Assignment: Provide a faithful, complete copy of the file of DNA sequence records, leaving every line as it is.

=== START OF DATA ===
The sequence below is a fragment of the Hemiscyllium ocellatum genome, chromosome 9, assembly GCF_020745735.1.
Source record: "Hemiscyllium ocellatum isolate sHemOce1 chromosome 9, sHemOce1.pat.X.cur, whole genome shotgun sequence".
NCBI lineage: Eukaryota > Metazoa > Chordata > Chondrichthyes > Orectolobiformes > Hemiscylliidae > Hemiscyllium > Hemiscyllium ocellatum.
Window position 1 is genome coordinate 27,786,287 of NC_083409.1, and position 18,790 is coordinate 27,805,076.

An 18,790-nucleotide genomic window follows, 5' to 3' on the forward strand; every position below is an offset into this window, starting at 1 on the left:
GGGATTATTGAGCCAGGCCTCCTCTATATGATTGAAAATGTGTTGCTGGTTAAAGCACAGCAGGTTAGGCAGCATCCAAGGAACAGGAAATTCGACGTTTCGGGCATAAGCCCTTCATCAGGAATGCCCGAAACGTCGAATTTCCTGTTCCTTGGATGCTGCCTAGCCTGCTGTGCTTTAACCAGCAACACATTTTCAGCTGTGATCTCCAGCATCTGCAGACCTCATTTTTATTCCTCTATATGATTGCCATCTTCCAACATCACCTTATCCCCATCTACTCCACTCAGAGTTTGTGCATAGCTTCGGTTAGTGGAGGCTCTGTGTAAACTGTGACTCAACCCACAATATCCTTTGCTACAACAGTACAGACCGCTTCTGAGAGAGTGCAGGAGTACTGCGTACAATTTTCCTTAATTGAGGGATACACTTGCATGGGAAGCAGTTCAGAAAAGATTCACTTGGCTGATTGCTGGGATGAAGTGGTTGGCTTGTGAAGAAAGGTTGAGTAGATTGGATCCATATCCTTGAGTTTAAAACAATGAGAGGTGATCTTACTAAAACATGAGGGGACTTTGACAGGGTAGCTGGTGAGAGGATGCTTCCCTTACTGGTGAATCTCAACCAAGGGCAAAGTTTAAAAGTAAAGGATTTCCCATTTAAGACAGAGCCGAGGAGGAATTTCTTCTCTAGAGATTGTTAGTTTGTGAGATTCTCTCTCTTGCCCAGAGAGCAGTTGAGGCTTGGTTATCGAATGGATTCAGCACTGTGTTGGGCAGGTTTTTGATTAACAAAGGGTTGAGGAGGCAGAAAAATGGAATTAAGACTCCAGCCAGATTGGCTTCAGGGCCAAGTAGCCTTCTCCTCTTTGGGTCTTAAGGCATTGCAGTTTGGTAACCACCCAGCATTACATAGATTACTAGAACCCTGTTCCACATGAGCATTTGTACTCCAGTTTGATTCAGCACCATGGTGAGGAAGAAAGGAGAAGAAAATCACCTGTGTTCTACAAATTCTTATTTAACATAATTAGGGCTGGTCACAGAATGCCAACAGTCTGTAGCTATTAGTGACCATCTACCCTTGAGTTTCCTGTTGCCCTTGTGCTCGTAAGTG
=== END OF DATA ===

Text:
The sequence below is a fragment of the Hemiscyllium ocellatum genome, chromosome 9, assembly GCF_020745735.1.
Source record: "Hemiscyllium ocellatum isolate sHemOce1 chromosome 9, sHemOce1.pat.X.cur, whole genome shotgun sequence".
NCBI lineage: Eukaryota > Metazoa > Chordata > Chondrichthyes > Orectolobiformes > Hemiscylliidae > Hemiscyllium > Hemiscyllium ocellatum.
Window position 1 is genome coordinate 27,786,287 of NC_083409.1, and position 18,790 is coordinate 27,805,076.

An 18,790-nucleotide genomic window follows, 5' to 3' on the forward strand; every position below is an offset into this window, starting at 1 on the left:
GGGATTATTGAGCCAGGCCTCCTCTATATGATTGAAAATGTGTTGCTGGTTAAAGCACAGCAGGTTAGGCAGCATCCAAGGAACAGGAAATTCGACGTTTCGGGCATAAGCCCTTCATCAGGAATGCCCGAAACGTCGAATTTCCTGTTCCTTGGATGCTGCCTAGCCTGCTGTGCTTTAACCAGCAACACATTTTCAGCTGTGATCTCCAGCATCTGCAGACCTCATTTTTATTCCTCTATATGATTGCCATCTTCCAACATCACCTTATCCCCATCTACTCCACTCAGAGTTTGTGCATAGCTTCGGTTAGTGGAGGCTCTGTGTAAACTGTGACTCAACCCACAATATCCTTTGCTACAACAGTACAGACCGCTTCTGAGAGAGTGCAGGAGTACTGCGTACAATTTTCCTTAATTGAGGGATACACTTGCATGGGAAGCAGTTCAGAAAAGATTCACTTGGCTGATTGCTGGGATGAAGTGGTTGGCTTGTGAAGAAAGGTTGAGTAGATTGGATCCATATCCTTGAGTTTAAAACAATGAGAGGTGATCTTACTAAAACATGAGGGGACTTTGACAGGGTAGCTGGTGAGAGGATGCTTCCCTTACTGGTGAATCTCAACCAAGGGCAAAGTTTAAAAGTAAAGGATTTCCCATTTAAGACAGAGCCGAGGAGGAATTTCTTCTCTAGAGATTGTTAGTTTGTGAGATTCTCTCTCTTGCCCAGAGAGCAGTTGAGGCTTGGTTATCGAATGGATTCAGCACTGTGTTGGGCAGGTTTTTGATTAACAAAGGGTTGAGGAGGCAGAAAAATGGAATTAAGACTCCAGCCAGATTGGCTTCAGGGCCAAGTAGCCTTCTCCTCTTTGGGTCTTAAGGCATTGCAGTTTGGTAACCACCCAGCATTACATAGATTACTAGAACCCTGTTCCACATGAGCATTTGTACTCCAGTTTGATTCAGCACCATGGTGAGGAAGAAAGGAGAAGAAAATCACCTGTGTTCTACAAATTCTTATTTAACATAATTAGGGCTGGTCACAGAATGCCAACAGTCTGTAGCTATTAGTGACCATCTACCCTTGAGTTTCCTGTTGCCCTTGTGCTCGTAAGTG